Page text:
Not long after we adopted our first child, my husband and I were interviewed by the student newspaper of the university where he teaches. Thrilled to be parents after a decade of traumatic effort, we managed to describe an overwhelmingly emotional process in clear, politically correct language. When the reporter made the inevitable comments about our kind-heartedness, I offered the approved response. “Oh, no, we were selfish,” I said. “We wanted a child, and we found her.”
Three years and another adoption later, I look back on that interview and cringe. Like most adoptive parents, I’ve had to counter frequent assertions that our kids are lucky to be in our family. I’ve bent over backward to protest, truthfully, that we are lucky to have Alice and Meg. But the “we were selfish” phrase now pops out less glibly, if at all.
Horror stories from adult adoptees have led today’s social workers to caution parents that they must never equate adoption with rescue. Any adoptee who is made to feel like a helpless victim, snatched from disaster by saintly parents, is ripe for psychological trauma. The “rescue” concept entails a host of problems, not the least of which is that it ignores the adoptee’s very real ongoing losses.
Parents are thus sometimes counseled to tell children that their adoptions were wholly motivated by selfish longing. In this supposedly honest confession, the children’s needs are minimized; the parents’ desire is maximized. The subculture of adoption apparently views selfishness as more acceptable than compassion. Real life, however, is rarely so simple.
Our adoption of Alice was prompted by something very near desperation. The gaping, child-shaped hole in our hearts couldn’t be healed any other way. Helping a child find a family seemed laudable, but humanitarian ideals weren’t driving us.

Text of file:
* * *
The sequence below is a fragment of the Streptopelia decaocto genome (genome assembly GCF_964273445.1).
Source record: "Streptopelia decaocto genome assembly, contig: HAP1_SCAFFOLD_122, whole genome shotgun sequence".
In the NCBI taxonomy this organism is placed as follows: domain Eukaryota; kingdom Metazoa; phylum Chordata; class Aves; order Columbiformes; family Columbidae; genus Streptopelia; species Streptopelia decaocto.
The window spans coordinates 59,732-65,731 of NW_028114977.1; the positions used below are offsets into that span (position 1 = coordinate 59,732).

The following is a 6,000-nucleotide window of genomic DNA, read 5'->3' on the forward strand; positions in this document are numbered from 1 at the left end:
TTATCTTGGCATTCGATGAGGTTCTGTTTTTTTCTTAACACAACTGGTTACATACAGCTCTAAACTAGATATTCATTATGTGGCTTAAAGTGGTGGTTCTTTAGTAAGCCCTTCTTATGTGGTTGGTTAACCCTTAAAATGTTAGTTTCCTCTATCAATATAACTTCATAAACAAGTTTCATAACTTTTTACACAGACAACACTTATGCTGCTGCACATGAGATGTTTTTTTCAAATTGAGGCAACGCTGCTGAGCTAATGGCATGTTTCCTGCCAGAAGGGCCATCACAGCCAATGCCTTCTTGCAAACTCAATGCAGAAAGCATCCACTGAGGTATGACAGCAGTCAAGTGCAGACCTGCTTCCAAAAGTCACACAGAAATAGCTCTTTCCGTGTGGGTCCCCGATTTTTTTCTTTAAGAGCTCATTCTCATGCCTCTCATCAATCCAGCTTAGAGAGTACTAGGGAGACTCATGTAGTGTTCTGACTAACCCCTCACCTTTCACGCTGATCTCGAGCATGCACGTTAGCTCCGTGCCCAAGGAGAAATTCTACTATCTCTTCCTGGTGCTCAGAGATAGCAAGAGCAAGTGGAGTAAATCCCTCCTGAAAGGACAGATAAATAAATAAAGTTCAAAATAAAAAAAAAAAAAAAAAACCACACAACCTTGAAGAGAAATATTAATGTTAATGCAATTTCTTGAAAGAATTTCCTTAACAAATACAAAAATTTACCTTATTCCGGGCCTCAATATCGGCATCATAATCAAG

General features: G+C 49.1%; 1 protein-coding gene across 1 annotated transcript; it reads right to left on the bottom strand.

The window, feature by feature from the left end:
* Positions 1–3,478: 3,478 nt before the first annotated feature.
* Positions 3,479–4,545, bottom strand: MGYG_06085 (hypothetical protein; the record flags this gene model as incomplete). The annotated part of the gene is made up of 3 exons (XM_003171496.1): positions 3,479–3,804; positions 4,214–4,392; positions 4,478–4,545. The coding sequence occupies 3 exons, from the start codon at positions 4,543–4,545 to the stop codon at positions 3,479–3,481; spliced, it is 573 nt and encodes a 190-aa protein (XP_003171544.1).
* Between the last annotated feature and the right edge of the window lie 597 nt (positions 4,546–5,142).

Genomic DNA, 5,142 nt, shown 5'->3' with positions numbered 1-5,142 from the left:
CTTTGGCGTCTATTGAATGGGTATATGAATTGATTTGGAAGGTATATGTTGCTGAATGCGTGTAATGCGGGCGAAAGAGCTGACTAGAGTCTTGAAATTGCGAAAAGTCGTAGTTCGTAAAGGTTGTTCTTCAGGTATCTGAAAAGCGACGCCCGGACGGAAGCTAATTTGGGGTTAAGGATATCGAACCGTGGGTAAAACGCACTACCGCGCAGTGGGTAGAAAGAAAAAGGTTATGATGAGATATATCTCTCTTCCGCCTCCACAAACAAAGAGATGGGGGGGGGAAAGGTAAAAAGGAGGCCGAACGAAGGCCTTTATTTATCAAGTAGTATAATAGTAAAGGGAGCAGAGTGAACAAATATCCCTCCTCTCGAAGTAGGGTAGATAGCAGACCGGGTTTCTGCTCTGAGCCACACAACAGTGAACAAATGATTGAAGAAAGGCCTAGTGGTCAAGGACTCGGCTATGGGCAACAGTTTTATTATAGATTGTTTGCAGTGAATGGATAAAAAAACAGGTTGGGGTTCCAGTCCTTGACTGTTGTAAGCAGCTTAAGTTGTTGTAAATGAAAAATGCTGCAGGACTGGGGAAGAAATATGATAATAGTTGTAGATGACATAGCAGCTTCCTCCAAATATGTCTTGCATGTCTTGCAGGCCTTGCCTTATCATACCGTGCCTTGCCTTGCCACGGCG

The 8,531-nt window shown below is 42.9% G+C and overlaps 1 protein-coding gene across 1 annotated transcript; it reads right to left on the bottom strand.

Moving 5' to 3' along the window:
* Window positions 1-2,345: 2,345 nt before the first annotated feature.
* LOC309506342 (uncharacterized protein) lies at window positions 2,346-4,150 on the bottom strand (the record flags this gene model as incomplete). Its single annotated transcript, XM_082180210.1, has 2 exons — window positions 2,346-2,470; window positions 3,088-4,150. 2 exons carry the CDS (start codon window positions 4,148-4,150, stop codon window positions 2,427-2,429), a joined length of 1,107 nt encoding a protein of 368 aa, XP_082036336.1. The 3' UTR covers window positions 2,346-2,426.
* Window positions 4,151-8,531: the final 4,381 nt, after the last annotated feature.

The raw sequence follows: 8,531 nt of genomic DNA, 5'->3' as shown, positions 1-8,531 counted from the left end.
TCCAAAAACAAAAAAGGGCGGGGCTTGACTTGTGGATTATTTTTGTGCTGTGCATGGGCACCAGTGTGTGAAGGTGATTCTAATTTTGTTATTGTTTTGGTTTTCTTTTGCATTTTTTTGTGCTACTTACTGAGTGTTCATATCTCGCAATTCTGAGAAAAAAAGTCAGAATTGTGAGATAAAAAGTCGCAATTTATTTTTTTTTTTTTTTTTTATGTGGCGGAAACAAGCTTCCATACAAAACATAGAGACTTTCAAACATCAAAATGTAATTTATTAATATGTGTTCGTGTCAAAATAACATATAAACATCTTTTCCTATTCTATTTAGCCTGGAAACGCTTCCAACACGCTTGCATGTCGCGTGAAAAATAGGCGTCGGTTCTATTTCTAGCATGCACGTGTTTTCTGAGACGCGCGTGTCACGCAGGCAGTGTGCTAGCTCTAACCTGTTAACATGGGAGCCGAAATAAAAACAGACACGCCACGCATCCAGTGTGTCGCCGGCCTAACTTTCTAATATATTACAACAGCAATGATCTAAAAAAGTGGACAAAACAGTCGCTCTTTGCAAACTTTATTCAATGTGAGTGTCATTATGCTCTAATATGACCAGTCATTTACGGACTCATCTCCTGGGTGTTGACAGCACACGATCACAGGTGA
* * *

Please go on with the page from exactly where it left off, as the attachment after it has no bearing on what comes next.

Meg’s adoption was more complex. Our hunger for another child was intense, but we were no longer a couple with little to lose. We spent considerable time weighing the emotional and financial risks of a second adoption—risks involving the two of us and our recently adopted toddler. Our fledgling happiness was on the line. Mightn’t it be better to leave well enough alone?
But waiting somewhere was a child who needed love and financial security: gifts we knew we were equipped to give. Meg’s voice was calling us gently, persistently. This time, our child’s needs were better balanced with our own.
Adoption is usually inspired by a bewildering mix of emotions. Philanthropy alone is a poor foundation, but human kindness is real, and it plays an undeniable role in many adoptions. In particular, I know parents who have pursued special needs adoptions in which they have willingly shouldered a burden of pain, expense, and inconvenience, all outweighed by love. “We rescued you” is never an appropriate thing to say, but neither is “we adopted you merely to gratify our selfish desires.”
So today, when people tell me how lucky my children are, I offer a reply that upholds the girls’ dignity while acknowledging the complicated truth. “No,” I say, “we are all blessed to have found each other.”
With its overtones of delight, protection, and grace, “blessed” feels like the right word for the job. To be blessed is to be made sacred—and even nonreligious adoptive families tend to admit that there is something transcendent about the ties that bind them. When I say we “found each other,” I’m also affirming that, in some profound sense, we were lost before we came together.
“We were all blessed to have found each other” is a far different concept from “you were lucky that we saved you.” Adoption has allowed our family to find happiness in the face of sorrow. I don’t know if we’re lucky, but I do know that we have been blessed in our mutual need—and our mutual joy.